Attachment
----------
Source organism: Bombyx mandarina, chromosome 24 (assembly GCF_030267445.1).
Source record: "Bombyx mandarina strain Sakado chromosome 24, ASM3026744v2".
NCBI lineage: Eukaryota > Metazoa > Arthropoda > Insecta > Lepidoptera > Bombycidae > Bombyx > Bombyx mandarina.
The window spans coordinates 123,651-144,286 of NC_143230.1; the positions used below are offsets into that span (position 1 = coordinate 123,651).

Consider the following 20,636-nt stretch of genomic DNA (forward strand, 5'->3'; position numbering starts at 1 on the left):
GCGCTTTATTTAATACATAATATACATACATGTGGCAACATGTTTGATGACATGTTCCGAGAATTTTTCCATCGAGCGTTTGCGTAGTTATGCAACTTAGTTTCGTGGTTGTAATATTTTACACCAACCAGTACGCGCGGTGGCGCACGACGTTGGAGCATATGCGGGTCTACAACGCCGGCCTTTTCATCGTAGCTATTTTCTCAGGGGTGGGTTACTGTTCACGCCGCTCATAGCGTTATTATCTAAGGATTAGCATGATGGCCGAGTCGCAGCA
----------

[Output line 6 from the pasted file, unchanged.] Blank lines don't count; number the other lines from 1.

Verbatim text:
GCGCTTTATTTAATACATAATATACATACATGTGGCAACATGTTTGATGACATGTTCCGAGAATTTTTCCATCGAGCGTTTGCGTAGTTATGCAACTTAGTTTCGTGGTTGTAATATTTTACACCAACCAGTACGCGCGGTGGCGCACGACGTTGGAGCATATGCGGGTCTACAACGCCGGCCTTTTCATCGTAGCTATTTTCTCAGGGGTGGGTTACTGTTCACGCCGCTCATAGCGTTATTATCTAAGGATTAGCATGATGGCCGAGTCGCAGCA